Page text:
US stance on Russia hardens as Tillerson arrives in Moscow

Secretary of state says US will hold to account those who commit crimes against humanity

US secretary of state Rex Tillerson blames Russia's inaction for helping fuel a deadly poison attack against Syrian civilians last week. Video: Reuters

US secretary of state Rex Tillerson arrives in Moscow on Tuesday amid increasing indications that the Trump administration is hardening its stance against Russia following last week's poison gas attack in northern Syria.

Mr Tillerson, who is to hold meetings with senior Russian officials, said on Monday that the United States would hold to account those who commit crimes against humanity.

The US blames the Syrian regime for the chemical attack in Idlib province that killed at least 86 people, but it has also accused Russia – an ally of the Damascus government – of being either complicit in the assault or not doing enough to stop it.

Speaking at a ceremony to commemorate the victims of a Nazi massacre in the village of Sant'Anna di Stazzema in northern Italy on Monday ahead of a G7 meeting in Lucca, Mr Tillerson pledged to "rededicate ourselves to holding to account any and all who commit crimes against the innocents anywhere in the world".


His comments are the latest sign from Washington that the Trump administration is reconsidering its attitude towards Russia as it demands Moscow to reassess its support for the Syrian government.


US president Donald Trump has frequently expressed admiration for Russia's president Vladimir Putin and there had been expectations that his election to the White House would bring a "reset" in US-Russian relations, which deteriorated badly during the presidency of Barack Obama.

Ahead of Mr Tillerson’s visit to Moscow, foreign ministers representing the G7 countries were said to be weighing new sanctions on Russia and Syrian individuals, the first multilateral response by the West to the chemical attack in the Syrian town of Khan Sheikhoun, and the subsequent missile assault on the Syrian Shayrat airbase by the US military.

Speaking on the fringes of the meeting in Italy, British foreign secretary Boris Johnson, who cancelled a planned trip to Moscow on the back of the poison gas attack, said it was important that the West was united in its response to Syrian president Bashar al-Assad.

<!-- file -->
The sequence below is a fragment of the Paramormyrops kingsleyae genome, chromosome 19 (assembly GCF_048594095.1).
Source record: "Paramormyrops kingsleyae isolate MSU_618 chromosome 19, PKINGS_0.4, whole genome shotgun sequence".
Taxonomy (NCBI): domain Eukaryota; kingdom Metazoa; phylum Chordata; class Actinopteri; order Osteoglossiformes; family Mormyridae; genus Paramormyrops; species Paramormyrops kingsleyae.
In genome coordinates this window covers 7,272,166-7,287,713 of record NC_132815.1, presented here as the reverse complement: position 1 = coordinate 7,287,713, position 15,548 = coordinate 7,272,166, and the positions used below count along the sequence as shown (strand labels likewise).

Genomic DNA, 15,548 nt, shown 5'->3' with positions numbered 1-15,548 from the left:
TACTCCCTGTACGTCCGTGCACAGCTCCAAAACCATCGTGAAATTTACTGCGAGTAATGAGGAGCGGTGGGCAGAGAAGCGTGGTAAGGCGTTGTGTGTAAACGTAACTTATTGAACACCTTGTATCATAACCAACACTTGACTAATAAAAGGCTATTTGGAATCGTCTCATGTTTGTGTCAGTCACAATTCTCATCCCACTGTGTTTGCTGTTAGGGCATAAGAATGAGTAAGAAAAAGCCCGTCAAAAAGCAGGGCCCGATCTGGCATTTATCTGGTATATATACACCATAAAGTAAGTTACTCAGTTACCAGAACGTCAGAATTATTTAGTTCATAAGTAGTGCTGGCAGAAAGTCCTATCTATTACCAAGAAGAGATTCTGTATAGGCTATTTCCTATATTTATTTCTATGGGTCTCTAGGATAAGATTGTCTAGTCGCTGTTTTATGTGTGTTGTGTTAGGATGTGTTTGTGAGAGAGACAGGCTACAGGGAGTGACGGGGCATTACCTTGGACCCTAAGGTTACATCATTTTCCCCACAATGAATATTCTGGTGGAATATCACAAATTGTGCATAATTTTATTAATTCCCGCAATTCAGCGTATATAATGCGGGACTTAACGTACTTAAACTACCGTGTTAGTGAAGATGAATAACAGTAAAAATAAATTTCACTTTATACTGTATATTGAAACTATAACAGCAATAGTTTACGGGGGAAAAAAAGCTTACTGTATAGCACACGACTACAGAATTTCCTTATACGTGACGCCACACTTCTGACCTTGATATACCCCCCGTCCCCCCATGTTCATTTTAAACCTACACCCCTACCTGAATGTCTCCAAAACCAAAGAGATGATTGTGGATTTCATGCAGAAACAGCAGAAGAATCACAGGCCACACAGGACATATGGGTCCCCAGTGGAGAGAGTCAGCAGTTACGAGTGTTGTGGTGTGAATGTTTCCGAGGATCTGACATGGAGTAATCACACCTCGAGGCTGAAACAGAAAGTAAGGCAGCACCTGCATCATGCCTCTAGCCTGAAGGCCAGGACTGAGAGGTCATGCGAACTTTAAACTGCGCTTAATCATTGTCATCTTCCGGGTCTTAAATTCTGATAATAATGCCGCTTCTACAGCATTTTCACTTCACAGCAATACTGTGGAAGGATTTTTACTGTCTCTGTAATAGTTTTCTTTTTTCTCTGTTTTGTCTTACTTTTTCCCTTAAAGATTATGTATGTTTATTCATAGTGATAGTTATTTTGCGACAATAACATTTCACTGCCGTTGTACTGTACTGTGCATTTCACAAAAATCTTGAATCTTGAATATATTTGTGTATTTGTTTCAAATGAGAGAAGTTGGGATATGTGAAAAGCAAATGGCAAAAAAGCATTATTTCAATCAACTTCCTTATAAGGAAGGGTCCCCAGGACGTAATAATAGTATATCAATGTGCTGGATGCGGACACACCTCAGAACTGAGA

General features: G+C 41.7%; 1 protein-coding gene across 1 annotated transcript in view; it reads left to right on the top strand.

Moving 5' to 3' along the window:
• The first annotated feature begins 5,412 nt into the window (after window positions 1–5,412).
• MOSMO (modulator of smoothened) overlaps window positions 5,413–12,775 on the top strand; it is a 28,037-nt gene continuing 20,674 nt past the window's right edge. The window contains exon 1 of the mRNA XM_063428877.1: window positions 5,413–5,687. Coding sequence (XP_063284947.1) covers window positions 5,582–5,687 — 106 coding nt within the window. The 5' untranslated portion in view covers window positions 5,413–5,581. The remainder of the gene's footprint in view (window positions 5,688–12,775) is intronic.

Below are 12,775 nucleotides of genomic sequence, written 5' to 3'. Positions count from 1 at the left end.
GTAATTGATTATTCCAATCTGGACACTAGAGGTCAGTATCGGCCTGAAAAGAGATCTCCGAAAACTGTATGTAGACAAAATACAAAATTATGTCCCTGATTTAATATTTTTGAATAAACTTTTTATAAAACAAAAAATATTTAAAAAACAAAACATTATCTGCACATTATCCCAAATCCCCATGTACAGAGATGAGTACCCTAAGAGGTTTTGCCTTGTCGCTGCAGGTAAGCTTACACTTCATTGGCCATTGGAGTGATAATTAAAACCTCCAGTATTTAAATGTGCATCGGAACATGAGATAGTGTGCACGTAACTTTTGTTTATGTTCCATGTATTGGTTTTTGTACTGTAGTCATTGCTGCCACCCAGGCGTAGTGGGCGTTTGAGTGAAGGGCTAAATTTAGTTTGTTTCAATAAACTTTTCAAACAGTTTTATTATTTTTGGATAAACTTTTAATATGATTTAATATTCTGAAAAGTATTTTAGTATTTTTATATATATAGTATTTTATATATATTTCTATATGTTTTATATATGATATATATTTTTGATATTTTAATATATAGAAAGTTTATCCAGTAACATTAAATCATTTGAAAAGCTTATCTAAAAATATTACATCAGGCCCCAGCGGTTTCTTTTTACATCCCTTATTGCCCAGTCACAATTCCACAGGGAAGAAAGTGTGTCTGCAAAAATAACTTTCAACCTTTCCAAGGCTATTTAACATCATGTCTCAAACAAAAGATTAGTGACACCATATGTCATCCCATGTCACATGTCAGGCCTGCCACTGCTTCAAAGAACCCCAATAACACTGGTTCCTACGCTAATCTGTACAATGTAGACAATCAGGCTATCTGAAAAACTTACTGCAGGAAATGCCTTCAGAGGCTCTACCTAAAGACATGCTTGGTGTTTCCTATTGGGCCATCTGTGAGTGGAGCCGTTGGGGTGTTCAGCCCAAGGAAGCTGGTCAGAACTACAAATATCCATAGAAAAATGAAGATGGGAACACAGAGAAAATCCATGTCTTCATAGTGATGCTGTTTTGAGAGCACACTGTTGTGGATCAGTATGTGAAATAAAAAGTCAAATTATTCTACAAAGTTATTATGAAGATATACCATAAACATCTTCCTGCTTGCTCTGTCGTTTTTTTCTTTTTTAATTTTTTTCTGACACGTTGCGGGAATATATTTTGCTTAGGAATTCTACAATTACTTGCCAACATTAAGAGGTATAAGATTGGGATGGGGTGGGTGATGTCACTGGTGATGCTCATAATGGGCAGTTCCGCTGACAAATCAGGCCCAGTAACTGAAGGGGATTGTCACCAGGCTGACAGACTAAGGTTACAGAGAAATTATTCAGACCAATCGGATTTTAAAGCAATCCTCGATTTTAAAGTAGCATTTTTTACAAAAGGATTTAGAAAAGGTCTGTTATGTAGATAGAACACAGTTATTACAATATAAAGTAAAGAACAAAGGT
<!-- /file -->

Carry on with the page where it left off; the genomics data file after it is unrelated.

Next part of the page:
“It’s very important in these circumstances for the world to present a united front and for there to be absolutely no ambiguity about the message,” he said. “The game has now been changed and it’s important that message should be heard from the Americans to the Russians.”


The US and EU have already imposed sanctions on Russian individuals and businesses over its incursion into Ukraine and annexation of Crimea, and EU countries are now redoubling efforts to persuade Moscow to abandon its support for the Assad regime .

While the US decision to strike Syria was broadly welcomed by the US’s European allies, they are also seeking guidance from Washington about America’s long-term strategy on Syria, following the surprise decision by Mr Trump to launch the first US military action against the Assad regime.

Speaking on Sunday, Mr Tillerson criticised Russia’s support for the Syrian government and questioned its apparent inability to prevent the chemical attack in Idlib province, which prompted the US air strikes. Noting that Russia had “agreed to be the guarantor of the elimination of the chemical weapons”, he added: “Why Russia has not been able to achieve that is unclear to me.”

‘Horrific attacks’

“I hope Russia is thinking carefully about its continued alliance with Bashar al-Assad because every time one of these horrific attacks occurs, it draws Russia closer into some level of responsibility,” Mr Tillerson told ABC News. “I don’t draw conclusions of complicity at all, but clearly they’ve been incompetent and perhaps they’ve just simply been outmanoeuvred by the Syrians.”

While Mr Tillerson had been due to meet senior Russian officials on Tuesday and Wednesday, including his counterpart Sergei Lavrov, Kremlin officials played down the possibility of a meeting between the secretary of state and the Russian president Vladimir Putin. Mr Putin personally presented Mr Tillerson with Russia's Order of Friendship in 2013, the highest honour bestowed on foreign citizens, when Mr Tillerson was chief executive of oil giant ExxonMobil.

Russia entered the Syrian war on the side of Bashar al-Assad in 2015 and is understood to have had a presence at the Shayrat airfield from where last week’s chemical attacks were launched, prompting questions as to how much Moscow knew of the chemical attack.

Suzanne Lynch

Suzanne Lynch

Suzanne Lynch, a former Irish Times journalist, was Washington correspondent and, before that, Europe correspondent